New sculpture in Heathrow Terminal Two is an engineering feat

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‘Slipstream’ contains more than 30,000 unique parts and uses more than 300,000 rivets

London’s Heathrow recently took the wraps off its latest sculpture, ‘Slipstream’, by British artist Richard Wilson. Weighing 77 tonnes and measuring 78 metres, it makes quite a statement in its aluminium cladding as it ‘suspends’ 18 metres above the ground in the entrance forecourt of Terminal Two.

Most artists want their your work to be seen by the public, so where better to have it displayed than in one of the world’s busiest airports – where 20 million people pass through each year.

The sculpture is a metaphor for travel and Wilson was particularly keen to capture the imagined flight path of a small stunt plane depicting the acceleration and deceleration in its twists and turns.

The sculpture captures the imagined flight path of a small stunt plane depicting its twists and turns


The ambitious work took two years to create and in its development a variety of cutting edge tools and processes were utilised.

Wilson enlisted structural engineers Price & Myers and specialist Hull-based fabricators Commercial Systems International (CSI) to help him create his sculpture, which contains more than 30,000 unique parts and uses more than 300,000 rivets.

Each part was digitally modelled using Dassault Systèmes’ 3DExperience technology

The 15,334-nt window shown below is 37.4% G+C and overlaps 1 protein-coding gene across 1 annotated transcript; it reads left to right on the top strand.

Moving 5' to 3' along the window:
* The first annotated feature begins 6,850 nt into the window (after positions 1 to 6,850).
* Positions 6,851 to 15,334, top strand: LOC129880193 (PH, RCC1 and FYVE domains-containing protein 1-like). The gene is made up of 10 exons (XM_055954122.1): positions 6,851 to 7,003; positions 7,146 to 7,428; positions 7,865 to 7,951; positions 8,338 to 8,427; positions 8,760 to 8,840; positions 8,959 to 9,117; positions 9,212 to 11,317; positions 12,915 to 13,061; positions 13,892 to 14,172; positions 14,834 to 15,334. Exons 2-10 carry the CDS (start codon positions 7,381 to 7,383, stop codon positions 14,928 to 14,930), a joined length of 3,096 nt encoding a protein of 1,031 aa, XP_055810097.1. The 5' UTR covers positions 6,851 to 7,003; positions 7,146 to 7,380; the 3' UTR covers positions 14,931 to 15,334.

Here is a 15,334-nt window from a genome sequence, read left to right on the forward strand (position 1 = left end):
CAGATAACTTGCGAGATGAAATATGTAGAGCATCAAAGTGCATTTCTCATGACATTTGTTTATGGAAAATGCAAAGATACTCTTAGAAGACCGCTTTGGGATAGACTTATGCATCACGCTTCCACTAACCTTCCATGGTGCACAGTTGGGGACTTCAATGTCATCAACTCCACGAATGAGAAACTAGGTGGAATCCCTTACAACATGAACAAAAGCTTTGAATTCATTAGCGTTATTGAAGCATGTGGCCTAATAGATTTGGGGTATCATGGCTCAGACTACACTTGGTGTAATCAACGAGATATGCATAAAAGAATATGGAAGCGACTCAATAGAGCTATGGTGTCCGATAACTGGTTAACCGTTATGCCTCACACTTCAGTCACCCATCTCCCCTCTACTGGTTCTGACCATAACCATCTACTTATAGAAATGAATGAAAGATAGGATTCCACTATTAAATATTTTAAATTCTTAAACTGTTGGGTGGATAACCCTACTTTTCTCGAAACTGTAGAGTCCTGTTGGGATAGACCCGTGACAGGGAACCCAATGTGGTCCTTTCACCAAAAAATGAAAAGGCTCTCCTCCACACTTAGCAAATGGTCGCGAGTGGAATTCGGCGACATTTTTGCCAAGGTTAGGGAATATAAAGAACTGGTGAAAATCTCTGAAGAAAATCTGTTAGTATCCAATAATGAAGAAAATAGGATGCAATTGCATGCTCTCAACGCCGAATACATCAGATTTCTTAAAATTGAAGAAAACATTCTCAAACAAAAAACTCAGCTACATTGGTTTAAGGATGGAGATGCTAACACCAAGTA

The use of this software meant that engineering issues, such as structural integrity, exact fit, alignment and centre of gravity were fully understood and resolved digitally before the physical form – comprising of 23 separate sections – was made, delivered and installed.

The sculpture was manufactured in Hull in 23 giant sections

The sculpture was manufactured in Hull where it formed part of the successful bid for Hull City of Culture 2017 before being transported piece by piece to Heathrow in June 2013.

Richard Wilson, commented: “Slipstream is my largest sculpture to date and I have enjoyed the challenge of working on such a monumental scale and also working alongside such inventive engineers to realise this work. Slipstream is a metaphor for travel, it is a time-based work that responds to its location and I feel honoured that Slipstream will go on to be seen by millions of visitors travelling to and from the UK each year.”

Richard Wilson with Slipstream in Terminal Two

Heathrow has invited Her Majesty The Queen, accompanied by His Royal Highness The Duke of Edinburgh, to officially open her new Terminal on the 23 June 2014.

Of course, this sculpture is just a small part of the new Terminal 2 revamp, which forms part of a £2.5 billion development by luis vidal + architects that has taken five years to complete.

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